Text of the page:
As the bus continued on, most of the passengers got off until the only remaining people on the bus were the young man, the old woman sitting next to him, the strange trio, the conductor, and the driver.
Suddenly, the old woman started throwing a fit and screaming that the young man had stolen her wallet. The young man and the old woman began to yell at each other until the woman suggested that the two of them get off the bus and head to the nearest police station.
Once they stepped off the bus, the young man became even angrier as he realized that they’d just gotten off the last bus and there was no police station in sight. The old woman, however, seemed calm and relieved.
“They didn’t have any feet,” the old woman said. The young man was confused.
“The wind coming in from the window raised their robes, and I saw they didn’t have feet,” she explained. The men in the Qing Dynasty robes had been ghosts.
The morning after, bus number 375 was reported as missing. It took three days to locate the bus, which was found sunken in a reservoir miles away from its final destination of Fragrant Hills.
Inside the bus, the police found three bodies: the conductor, the driver, and a man with mangy, long hair. According to some variations of the story, the bus’s gas tank was filled with blood instead of petrol.
It seems that the old woman had recognized the ghosts as ghosts and lured the young man off the bus to save him from the unfortunate fate that the other three men would meet.
To make things even stranger, there was no way that the bus could have made it as far as it did with the amount of fuel that would have been left in it. Maybe they used blood as fuel to make it the extra miles.
Secondly, when they checked the CCTV footage from around the reservoir that night, there was nothing out of the ordinary. No bus plummeting to the bottom of the reservoir. Nothing.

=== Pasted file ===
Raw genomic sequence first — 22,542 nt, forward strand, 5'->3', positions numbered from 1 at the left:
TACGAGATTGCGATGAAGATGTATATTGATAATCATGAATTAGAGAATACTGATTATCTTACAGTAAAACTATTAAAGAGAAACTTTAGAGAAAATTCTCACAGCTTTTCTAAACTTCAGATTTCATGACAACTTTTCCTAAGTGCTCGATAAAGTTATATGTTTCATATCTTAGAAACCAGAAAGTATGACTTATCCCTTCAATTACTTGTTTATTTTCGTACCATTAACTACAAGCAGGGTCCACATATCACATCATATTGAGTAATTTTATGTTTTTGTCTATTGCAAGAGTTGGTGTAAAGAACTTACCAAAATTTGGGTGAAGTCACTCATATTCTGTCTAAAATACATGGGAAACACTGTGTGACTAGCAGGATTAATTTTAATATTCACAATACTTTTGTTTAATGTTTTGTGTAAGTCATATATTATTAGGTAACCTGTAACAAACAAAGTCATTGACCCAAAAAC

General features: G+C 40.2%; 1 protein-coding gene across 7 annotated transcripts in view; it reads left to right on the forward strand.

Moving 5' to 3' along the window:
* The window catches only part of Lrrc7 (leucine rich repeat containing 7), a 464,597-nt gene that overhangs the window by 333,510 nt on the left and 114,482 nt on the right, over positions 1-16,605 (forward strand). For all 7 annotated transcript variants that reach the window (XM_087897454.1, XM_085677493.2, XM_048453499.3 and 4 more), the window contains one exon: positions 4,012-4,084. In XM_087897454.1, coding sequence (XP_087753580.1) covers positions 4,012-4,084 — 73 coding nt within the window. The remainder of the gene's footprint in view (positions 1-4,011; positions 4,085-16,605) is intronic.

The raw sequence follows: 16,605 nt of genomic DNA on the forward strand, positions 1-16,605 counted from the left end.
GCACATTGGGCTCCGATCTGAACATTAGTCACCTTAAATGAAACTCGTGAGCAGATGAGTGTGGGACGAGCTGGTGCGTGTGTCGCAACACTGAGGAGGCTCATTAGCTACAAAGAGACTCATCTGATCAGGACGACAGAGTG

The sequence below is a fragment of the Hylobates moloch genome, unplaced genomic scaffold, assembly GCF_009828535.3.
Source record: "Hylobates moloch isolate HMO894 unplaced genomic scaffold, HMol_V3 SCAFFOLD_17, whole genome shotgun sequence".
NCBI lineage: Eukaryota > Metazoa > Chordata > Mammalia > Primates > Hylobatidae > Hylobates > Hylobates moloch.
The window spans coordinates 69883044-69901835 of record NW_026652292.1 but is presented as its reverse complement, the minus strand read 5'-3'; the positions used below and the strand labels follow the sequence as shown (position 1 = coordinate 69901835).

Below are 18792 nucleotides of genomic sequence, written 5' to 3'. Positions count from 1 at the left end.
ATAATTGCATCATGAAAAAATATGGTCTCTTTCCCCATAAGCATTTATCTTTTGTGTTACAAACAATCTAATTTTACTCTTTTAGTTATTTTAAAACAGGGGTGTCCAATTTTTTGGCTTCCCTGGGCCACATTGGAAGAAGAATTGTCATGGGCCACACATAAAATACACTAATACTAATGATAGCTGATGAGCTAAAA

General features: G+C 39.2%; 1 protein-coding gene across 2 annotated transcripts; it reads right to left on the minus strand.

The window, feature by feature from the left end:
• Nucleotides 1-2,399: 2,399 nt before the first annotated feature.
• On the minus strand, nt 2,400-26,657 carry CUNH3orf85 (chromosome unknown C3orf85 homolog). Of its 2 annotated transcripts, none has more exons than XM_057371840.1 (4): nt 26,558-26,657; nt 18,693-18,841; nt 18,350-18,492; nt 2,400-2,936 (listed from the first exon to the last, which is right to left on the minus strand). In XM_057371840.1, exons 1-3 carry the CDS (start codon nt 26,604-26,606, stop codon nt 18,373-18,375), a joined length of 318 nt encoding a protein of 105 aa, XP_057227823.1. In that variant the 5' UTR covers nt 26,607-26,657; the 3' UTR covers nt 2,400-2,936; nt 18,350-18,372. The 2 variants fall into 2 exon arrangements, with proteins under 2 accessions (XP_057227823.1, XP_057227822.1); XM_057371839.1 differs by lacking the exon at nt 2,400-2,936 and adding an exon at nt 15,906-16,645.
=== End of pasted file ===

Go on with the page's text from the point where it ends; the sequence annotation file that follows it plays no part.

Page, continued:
Finally, the bodies that they found were far more decomposed than they should have been. Even in the middle of summer heat, there is no way that those bodies could have decomposed as much as they did.
Is the Ghost Bus of Beijing Real?
Since this story became popularized in the 21st century, people in China and throughout the world have debated whether there’s any truth to it.
First of all, after reading several different versions of this story across the internet, I noticed that many of the stories have different bus numbers. Sometimes it’s bus number 375, sometimes it’s number 302, and sometimes it’s 330. There’s no general consensus on what number the bus was.
Second, there are no news reports anywhere online that suggest that a bus crashed into a reservoir near Beijing in 1995. With that being said, the Chinese government is notorious for censoring media outlets, so maybe there was a new story that got covered up.
Now, I believe in ghosts, but this story sounds a little bit too fantastic for me to believe wholeheartedly. I’m not saying it didn’t happen. But two ghosts from the Qing Dynasty commandeering a bus and driving it into a reservoir with a tank full of blood is a pretty outlandish tale.